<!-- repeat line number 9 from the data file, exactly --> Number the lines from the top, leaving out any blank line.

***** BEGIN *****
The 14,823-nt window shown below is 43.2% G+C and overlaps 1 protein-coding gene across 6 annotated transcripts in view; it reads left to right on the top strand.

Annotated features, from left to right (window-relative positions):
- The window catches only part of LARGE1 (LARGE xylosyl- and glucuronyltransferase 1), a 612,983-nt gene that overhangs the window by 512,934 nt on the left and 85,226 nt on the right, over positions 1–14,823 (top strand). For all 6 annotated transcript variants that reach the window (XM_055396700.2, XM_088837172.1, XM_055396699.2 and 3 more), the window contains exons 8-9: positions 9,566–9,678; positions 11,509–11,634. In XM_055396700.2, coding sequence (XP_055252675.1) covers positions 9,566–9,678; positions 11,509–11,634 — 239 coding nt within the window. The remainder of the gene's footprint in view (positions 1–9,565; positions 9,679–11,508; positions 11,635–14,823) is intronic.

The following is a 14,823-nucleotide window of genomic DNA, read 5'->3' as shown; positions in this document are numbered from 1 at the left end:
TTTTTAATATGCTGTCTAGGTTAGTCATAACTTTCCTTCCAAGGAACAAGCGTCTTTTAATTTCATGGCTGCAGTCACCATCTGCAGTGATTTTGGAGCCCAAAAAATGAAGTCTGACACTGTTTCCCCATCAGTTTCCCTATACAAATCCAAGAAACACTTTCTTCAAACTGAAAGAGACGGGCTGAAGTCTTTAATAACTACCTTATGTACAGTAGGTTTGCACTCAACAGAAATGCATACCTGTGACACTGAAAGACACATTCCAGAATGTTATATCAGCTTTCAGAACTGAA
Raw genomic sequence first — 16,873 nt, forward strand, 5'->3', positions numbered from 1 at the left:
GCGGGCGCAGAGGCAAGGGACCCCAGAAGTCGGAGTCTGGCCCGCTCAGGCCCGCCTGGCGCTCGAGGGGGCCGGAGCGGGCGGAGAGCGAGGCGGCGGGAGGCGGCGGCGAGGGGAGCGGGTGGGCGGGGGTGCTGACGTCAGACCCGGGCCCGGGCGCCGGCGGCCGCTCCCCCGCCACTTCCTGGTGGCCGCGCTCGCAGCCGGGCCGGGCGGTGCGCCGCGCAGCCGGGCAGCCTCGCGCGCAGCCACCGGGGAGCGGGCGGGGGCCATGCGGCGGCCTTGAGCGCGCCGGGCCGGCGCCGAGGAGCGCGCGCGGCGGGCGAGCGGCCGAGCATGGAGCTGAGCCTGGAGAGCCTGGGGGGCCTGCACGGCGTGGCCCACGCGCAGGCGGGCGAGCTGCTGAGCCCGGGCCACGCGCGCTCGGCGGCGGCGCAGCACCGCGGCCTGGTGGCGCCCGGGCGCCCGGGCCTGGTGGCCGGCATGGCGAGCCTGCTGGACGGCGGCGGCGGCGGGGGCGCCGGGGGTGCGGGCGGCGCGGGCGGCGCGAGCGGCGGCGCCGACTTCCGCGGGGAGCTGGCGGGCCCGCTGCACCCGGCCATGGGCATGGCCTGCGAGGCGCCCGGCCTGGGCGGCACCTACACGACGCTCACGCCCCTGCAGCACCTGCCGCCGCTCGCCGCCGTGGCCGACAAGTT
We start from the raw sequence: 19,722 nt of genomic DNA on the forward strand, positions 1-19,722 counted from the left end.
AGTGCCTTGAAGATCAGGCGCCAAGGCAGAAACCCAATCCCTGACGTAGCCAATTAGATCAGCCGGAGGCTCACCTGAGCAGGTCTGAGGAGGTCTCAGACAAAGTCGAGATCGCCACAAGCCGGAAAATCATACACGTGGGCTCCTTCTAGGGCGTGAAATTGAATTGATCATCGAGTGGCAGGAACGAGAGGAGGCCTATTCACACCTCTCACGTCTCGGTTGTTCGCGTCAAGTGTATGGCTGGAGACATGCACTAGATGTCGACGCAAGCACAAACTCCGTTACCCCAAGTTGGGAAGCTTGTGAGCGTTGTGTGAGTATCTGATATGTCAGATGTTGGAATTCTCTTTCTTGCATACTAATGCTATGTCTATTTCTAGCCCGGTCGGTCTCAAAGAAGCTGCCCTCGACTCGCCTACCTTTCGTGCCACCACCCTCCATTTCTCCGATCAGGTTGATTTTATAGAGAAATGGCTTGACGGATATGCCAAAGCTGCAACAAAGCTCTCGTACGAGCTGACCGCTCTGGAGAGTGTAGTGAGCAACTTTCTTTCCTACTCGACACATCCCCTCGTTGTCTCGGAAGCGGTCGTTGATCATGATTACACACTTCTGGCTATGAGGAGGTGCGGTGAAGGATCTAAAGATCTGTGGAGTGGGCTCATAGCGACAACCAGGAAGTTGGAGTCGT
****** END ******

AGTGCCTTGAAGATCAGGCGCCAAGGCAGAAACCCAATCCCTGACGTAGCCAATTAGATCAGCCGGAGGCTCACCTGAGCAGGTCTGAGGAGGTCTCAGACAAAGTCGAGATCGCCACAAGCCGGAAAATCATACACGTGGGCTCCTTCTAGGGCGTGAAATTGAATTGATCATCGAGTGGCAGGAACGAGAGGAGGCCTATTCACACCTCTCACGTCTCGGTTGTTCGCGTCAAGTGTATGGCTGGAGACATGCACTAGATGTCGACGCAAGCACAAACTCCGTTACCCCAAGTTGGGAAGCTTGTGAGCGTTGTGTGAGTATCTGATATGTCAGATGTTGGAATTCTCTTTCTTGCATACTAATGCTATGTCTATTTCTAGCCCGGTCGGTCTCAAAGAAGCTGCCCTCGACTCGCCTACCTTTCGTGCCACCACCCTCCATTTCTCCGATCAGGTTGATTTTATAGAGAAATGGCTTGACGGATATGCCAAAGCTGCAACAAAGCTCTCGTACGAGCTGACCGCTCTGGAGAGTGTAGTGAGCAACTTTCTTTCCTACTCGACACATCCCCTCGTTGTCTCGGAAGCGGTCGTTGATCATGATTACACACTTCTGGCTATGAGGAGGTGCGGTGAAGGATCTAAAGATCTGTGGAGTGGGCTCATAGCGACAACCAGGAAGTTGGAGTCGT